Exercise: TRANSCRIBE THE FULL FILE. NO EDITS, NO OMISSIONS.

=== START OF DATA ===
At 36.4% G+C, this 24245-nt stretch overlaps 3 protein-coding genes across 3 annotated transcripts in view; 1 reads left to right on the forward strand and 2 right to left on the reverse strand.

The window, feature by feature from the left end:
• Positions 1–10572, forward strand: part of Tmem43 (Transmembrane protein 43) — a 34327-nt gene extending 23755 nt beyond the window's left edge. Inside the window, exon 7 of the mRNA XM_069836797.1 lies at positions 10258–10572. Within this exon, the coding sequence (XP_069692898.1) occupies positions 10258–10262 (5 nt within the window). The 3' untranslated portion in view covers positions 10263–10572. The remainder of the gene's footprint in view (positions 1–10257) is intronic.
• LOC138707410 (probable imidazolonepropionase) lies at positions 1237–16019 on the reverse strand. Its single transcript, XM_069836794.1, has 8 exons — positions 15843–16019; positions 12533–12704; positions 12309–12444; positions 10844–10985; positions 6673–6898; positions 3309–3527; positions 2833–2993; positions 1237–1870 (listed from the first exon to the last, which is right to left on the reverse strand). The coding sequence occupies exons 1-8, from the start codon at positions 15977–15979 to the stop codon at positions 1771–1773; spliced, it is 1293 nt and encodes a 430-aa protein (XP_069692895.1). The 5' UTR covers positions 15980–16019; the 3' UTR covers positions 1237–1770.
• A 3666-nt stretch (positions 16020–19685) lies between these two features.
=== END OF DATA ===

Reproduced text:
At 36.4% G+C, this 24245-nt stretch overlaps 3 protein-coding genes across 3 annotated transcripts in view; 1 reads left to right on the forward strand and 2 right to left on the reverse strand.

The window, feature by feature from the left end:
• Positions 1–10572, forward strand: part of Tmem43 (Transmembrane protein 43) — a 34327-nt gene extending 23755 nt beyond the window's left edge. Inside the window, exon 7 of the mRNA XM_069836797.1 lies at positions 10258–10572. Within this exon, the coding sequence (XP_069692898.1) occupies positions 10258–10262 (5 nt within the window). The 3' untranslated portion in view covers positions 10263–10572. The remainder of the gene's footprint in view (positions 1–10257) is intronic.
• LOC138707410 (probable imidazolonepropionase) lies at positions 1237–16019 on the reverse strand. Its single transcript, XM_069836794.1, has 8 exons — positions 15843–16019; positions 12533–12704; positions 12309–12444; positions 10844–10985; positions 6673–6898; positions 3309–3527; positions 2833–2993; positions 1237–1870 (listed from the first exon to the last, which is right to left on the reverse strand). The coding sequence occupies exons 1-8, from the start codon at positions 15977–15979 to the stop codon at positions 1771–1773; spliced, it is 1293 nt and encodes a 430-aa protein (XP_069692895.1). The 5' UTR covers positions 15980–16019; the 3' UTR covers positions 1237–1770.
• A 3666-nt stretch (positions 16020–19685) lies between these two features.